I was also suprised at the simplistic nature of the development questions Joel recommends posing, but that just goes to show what I know. One of my friends, who is a powerhouse developer par excellance (it took me a week to learn the C programming language; it took him a weekend), indicated that actually Fog Creek’s gauntlet is robust, since the simplicity makes the excercises do-able, but subtleties in the implementation are revelatory about a particular developer’s style and abilities.

The construction of technical interview questions has a long and storied history; I’ve been on both sides of the query during my time in Silicon Valley. There are a plethora of attempts at creative assessment over at techinterview.com, with more being added, and William Poundstone has a book out on the subject centered around Microsoft’s now famous approach to this process. It think it’s fair to say that it’s as much a matter of style as of incisiveness as to which questions "work the best" for any given organization and employee role. Nonetheless, there is an ever-increasing consensus is that, for identifying the best and brightest in knowledge workers, the traditional interview questions (strengths and weaknesses, etc.) just don’t cut it. Assessment of the candidate’s mental agility is paramount, with relational style a secondary issue– just the opposite of what all the "traditional" methods yield. Fog Creek’s approach won’t help the candidates who simply don’t interview well, however competent their actual on-the-job performance may be (although, at least in theory, that’s what the resume is supposed to address). But by focussing on technical ability, rather than relational style, they have gone to the head of the class in terms of seeking out excellence in their employees.

However, I don’t like Joel’s "impossible question"; that’s just dirty pool. Because however much you may not want an interview environment to be on a power gradient, the fact of the matter is that it is. If you’re an elite outfit like Fog Creek, that’s only going to make stakes– and the tension– that much higher for the candidate. Again, such a question allows a forthright candidate to trip themselves up; they may feel that they must try to answer the question, however outrageous they may know it to be, lest they forfeit their prospects. (Joel would probably say that that is the test, but I think playing mind games starts off any relationship on the wrong foot. And the more honest and sincere the candidate is, the more that is going to be true).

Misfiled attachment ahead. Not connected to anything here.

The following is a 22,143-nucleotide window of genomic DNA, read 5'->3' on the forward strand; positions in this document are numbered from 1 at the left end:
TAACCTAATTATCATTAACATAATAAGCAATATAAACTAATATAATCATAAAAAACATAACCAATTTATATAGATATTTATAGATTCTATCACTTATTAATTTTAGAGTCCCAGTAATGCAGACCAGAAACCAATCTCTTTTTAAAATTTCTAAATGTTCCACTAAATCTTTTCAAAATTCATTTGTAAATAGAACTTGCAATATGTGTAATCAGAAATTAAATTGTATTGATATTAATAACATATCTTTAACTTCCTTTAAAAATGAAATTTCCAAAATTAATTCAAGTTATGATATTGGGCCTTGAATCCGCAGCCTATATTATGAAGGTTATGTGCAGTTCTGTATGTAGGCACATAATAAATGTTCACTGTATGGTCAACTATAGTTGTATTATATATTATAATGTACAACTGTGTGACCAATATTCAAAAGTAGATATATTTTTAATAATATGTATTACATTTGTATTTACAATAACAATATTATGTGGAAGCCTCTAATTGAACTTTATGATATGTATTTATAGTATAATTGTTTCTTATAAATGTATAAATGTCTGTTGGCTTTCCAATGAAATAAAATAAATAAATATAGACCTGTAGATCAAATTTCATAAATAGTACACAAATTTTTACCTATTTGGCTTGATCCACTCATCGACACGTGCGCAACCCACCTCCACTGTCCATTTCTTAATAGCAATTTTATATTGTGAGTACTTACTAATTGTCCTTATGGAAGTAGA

Something else that I would do is test pilot the candidate in a "development simulator"; an environment identical to the one they would be working with. That would allow me to assess the candidate’s comfort level with that environment, as well as their ability to dynamically adapt to a potentialy unfamiliar situation. It would also give them the ability to actually run their code for the excercises, a chafe point with me since I myself am one of those people who, it seems, always manages to include at least one control flow error in my first draft of any program. (Here again, though, since I rather doubt I’m "Fog Creek material", this is probably the very sort of coding ham-handedness they want to select against). 

But these are all quibbles; Fog Creek has recognized the great hurdle of appearance-based interviewing for what it is: a stumbling block to be overcome when interviewing knowledge workers. Combined with their other management practices, they sound like excactly the sort of company that, if I were a kick-ass developer and if I wanted to live in New York, I’d be pounding down their doors to go work for. (Maybe someday they’ll adopt Sun’s practice of letting their developers telecommute, which would at least let my friends go pounding on their door. ;-) So kudos all around to Joel and his team. In a corporate world dominated by schmooze and excessive emphasis on relational style, it’s great to see a company who understands that at the end of the day, it’s the smartest team will be the happiest team. And the most successful.


Disclaimer: I don’t usually do disclaimers, but in this case I wanted to note that Cargo Cult has no affiliations with Fog Creek Software, and we’ve never used their products. We just think they’re great based on their stated ethos; whether that ethos pans out in reality is a question you’ll have to ask their employees.

-- Paul